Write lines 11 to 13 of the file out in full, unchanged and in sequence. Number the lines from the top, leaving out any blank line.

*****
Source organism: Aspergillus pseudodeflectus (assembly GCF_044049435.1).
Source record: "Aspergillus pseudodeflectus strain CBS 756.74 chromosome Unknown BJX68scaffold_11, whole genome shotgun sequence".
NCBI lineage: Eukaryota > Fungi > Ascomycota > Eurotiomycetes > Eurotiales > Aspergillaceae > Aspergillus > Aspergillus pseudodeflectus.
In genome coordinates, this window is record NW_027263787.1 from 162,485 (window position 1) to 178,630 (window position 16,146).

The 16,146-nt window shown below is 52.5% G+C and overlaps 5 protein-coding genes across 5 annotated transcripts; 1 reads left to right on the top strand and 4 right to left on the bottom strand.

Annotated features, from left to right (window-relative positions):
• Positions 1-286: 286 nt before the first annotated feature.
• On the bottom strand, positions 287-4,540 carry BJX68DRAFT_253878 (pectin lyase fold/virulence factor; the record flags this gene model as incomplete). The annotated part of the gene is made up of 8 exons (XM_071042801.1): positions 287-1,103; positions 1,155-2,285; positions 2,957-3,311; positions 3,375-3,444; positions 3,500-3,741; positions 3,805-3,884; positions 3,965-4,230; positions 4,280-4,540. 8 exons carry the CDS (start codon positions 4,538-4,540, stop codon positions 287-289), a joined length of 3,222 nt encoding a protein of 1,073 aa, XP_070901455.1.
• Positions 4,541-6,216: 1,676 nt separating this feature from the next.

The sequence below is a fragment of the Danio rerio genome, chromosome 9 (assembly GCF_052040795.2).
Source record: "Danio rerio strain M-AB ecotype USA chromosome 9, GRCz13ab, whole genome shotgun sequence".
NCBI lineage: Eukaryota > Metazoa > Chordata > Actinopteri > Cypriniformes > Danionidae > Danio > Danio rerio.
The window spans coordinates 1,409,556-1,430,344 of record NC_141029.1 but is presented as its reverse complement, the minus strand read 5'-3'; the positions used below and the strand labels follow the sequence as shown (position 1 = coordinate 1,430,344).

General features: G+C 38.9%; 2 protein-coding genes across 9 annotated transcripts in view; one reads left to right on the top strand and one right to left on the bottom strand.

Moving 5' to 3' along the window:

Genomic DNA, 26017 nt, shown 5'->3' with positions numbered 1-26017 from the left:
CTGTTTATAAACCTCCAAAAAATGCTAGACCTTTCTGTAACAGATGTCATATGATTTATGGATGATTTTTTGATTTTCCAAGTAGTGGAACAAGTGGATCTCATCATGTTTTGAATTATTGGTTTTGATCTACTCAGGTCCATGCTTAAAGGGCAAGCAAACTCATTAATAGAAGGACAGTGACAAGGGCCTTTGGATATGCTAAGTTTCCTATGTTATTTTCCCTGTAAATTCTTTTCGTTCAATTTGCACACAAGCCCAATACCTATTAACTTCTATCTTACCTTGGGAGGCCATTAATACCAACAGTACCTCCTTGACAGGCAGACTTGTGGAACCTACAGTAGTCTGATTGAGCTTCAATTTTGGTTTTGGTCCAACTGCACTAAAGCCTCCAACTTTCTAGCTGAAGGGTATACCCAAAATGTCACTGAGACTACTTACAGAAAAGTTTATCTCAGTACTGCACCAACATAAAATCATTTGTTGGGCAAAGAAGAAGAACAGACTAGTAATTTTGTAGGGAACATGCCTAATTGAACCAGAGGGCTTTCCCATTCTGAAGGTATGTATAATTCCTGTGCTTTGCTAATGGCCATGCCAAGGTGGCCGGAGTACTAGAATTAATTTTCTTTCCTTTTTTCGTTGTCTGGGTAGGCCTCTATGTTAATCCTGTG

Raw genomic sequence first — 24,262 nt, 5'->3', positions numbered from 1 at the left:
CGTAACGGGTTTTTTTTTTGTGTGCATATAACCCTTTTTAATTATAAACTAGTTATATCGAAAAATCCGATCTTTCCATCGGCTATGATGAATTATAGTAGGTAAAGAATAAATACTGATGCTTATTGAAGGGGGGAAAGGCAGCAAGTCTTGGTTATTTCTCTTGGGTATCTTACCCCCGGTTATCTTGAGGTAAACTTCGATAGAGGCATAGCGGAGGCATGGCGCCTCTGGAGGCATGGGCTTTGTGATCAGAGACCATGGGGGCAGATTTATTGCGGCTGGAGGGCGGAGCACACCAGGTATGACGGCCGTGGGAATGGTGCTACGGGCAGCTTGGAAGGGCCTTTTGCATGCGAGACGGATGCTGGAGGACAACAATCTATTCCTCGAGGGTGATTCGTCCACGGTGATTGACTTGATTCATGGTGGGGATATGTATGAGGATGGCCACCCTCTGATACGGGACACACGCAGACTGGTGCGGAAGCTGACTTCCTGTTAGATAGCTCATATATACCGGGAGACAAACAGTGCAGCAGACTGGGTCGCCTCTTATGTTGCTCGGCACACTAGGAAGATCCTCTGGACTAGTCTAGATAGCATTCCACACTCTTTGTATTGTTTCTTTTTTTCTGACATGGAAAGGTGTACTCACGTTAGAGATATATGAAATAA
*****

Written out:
Source record: "Danio rerio strain M-AB ecotype USA chromosome 9, GRCz13ab, whole genome shotgun sequence".
NCBI lineage: Eukaryota > Metazoa > Chordata > Actinopteri > Cypriniformes > Danionidae > Danio > Danio rerio.
The window spans coordinates 1,409,556-1,430,344 of record NC_141029.1 but is presented as its reverse complement, the minus strand read 5'-3'; the positions used below and the strand labels follow the sequence as shown (position 1 = coordinate 1,430,344).